Posted by: APO | 20 May 2008

Survey on eLearning in Africa Published

Press information, May 20, 2008


eLearning in Africa: A Matter of Capacity Development


Berlin, Germany/Accra, Ghana. – There are many different eLearning practices currently evident across Africa. However, Africa’s educational institutions do not exploit the potential of educational technologies fully, suggests a report which was published by ICWE, the Swedish Program for ICT in Developing Regions (SPIDER) and the ICT4D Collective at Royal Holloway, University of London, UK, right before the third eLearning Africa conference. The largest pan-African event on ICT for Development, Education and Training will take place from May 28th – 30th in Accra, Ghana.


It might not be so much the “hard” infrastructural constraints that are holding back the expansion of eLearning in Africa, the report suggests. It is rather the “softer” dimensions of management, training and the development of appropriate levels of expertise in eLearning design that are the most important factors requiring attention. However, there is considerable enthusiasm about the potential that educational technologies offer – not only for universities and schools but also for lifelong learning and for marginalised groups such as street children and people with disabilities.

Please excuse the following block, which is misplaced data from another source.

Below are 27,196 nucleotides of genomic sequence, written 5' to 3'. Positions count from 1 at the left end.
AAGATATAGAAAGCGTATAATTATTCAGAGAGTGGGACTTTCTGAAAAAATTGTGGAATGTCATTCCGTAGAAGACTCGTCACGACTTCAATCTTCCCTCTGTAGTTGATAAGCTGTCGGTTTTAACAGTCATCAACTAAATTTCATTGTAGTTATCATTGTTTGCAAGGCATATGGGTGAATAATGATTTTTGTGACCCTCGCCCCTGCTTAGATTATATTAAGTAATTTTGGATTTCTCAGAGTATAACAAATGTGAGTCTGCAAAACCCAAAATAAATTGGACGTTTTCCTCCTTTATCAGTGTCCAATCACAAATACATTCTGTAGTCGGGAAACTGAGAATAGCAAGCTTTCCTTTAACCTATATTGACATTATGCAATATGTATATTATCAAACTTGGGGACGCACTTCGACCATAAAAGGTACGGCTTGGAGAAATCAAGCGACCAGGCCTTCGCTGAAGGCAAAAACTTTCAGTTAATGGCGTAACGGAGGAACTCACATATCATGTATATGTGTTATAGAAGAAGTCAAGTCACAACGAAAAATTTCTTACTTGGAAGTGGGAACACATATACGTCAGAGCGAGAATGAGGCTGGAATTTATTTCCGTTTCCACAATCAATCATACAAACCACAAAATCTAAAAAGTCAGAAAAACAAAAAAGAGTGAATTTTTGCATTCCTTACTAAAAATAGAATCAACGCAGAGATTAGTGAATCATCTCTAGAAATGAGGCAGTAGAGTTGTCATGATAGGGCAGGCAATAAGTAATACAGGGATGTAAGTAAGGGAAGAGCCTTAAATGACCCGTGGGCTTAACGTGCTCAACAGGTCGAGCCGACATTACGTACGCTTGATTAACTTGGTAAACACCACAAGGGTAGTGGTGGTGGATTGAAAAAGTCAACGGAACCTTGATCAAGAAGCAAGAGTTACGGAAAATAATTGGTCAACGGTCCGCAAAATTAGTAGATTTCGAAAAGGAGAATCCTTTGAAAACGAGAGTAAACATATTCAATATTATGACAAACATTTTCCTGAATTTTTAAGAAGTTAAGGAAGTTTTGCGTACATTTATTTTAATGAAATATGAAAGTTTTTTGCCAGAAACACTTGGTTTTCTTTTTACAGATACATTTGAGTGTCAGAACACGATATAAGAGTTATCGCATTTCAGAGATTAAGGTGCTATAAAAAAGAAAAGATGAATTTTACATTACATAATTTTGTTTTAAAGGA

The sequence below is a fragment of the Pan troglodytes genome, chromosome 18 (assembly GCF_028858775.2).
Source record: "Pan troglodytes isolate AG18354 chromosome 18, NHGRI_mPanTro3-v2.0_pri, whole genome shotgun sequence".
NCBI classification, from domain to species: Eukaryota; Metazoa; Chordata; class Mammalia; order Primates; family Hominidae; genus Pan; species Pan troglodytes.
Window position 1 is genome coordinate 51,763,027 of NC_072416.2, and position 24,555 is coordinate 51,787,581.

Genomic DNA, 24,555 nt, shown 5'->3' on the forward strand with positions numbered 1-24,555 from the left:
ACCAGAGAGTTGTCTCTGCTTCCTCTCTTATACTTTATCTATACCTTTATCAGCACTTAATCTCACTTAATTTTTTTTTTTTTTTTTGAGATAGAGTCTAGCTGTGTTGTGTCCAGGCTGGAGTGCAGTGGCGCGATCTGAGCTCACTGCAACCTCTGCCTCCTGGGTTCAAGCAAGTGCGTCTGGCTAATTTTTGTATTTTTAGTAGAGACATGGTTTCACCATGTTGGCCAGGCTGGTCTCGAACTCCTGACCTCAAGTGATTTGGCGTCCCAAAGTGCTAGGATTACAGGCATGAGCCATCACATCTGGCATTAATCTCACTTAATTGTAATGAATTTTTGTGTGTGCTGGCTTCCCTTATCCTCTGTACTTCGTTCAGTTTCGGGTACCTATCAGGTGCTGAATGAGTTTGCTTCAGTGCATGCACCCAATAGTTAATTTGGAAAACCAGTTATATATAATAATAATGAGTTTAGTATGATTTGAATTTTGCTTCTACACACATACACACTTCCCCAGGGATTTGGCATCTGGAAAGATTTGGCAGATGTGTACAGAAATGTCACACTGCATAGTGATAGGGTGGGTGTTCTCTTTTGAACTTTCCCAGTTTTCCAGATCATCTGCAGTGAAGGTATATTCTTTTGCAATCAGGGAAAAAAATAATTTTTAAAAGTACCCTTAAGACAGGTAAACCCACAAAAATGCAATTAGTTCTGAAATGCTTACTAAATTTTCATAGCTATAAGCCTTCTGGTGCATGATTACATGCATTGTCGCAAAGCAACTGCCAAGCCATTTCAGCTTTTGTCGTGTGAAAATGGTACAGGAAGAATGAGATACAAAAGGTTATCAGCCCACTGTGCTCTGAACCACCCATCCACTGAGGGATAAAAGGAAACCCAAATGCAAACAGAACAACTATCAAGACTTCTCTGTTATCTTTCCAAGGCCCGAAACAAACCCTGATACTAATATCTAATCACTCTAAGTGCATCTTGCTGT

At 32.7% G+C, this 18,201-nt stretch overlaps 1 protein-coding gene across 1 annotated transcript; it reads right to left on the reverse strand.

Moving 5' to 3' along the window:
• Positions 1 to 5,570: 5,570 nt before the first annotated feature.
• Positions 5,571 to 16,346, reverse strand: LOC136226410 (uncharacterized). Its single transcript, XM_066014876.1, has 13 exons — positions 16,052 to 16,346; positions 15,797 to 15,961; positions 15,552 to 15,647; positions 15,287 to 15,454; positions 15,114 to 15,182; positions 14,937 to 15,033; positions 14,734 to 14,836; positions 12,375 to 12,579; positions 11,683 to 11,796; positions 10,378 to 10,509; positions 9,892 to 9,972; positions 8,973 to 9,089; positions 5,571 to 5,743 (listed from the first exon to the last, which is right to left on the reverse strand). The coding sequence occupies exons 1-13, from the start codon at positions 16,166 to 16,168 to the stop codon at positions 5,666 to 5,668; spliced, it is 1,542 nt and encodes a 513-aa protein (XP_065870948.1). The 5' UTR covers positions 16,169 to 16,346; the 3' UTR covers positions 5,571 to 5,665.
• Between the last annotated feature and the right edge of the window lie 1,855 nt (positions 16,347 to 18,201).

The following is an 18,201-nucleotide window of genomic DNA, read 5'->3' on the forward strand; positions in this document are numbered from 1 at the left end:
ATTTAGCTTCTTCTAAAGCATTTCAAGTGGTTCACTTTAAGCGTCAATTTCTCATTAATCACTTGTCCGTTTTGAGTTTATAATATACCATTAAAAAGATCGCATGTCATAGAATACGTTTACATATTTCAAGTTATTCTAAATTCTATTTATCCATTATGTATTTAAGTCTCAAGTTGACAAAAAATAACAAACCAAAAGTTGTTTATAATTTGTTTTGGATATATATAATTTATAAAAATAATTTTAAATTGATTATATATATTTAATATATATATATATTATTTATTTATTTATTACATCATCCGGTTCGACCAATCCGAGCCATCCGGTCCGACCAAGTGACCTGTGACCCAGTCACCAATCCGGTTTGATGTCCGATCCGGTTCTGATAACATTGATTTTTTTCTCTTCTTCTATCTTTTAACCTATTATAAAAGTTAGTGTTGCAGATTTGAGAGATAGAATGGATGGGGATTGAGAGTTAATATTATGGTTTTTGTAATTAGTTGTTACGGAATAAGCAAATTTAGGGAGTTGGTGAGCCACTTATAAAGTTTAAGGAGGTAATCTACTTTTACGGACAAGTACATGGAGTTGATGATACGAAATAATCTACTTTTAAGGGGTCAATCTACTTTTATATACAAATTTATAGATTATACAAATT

“We all need to be much more creative in our use of ICTs in African education,” said Tim Unwin, UNESCO Chair in ICT4D and Professor of Geography at the Royal Holloway University, London, UK, who steered the survey.

“eLearning is not just providing schools with more hardware and appropriate software. It is a matter of capacity development: capacities to address the different cultural needs of people, the infrastructure as well as different levels of training,” Unwin concludes.


The questionnaire was carried out in 2007 to people on the eLearning Africa database. Respondents come from 42 African countries and represent higher education institutions, primary or secondary schools, NGOs as well as vocational and technical institutions.


%d bloggers like this: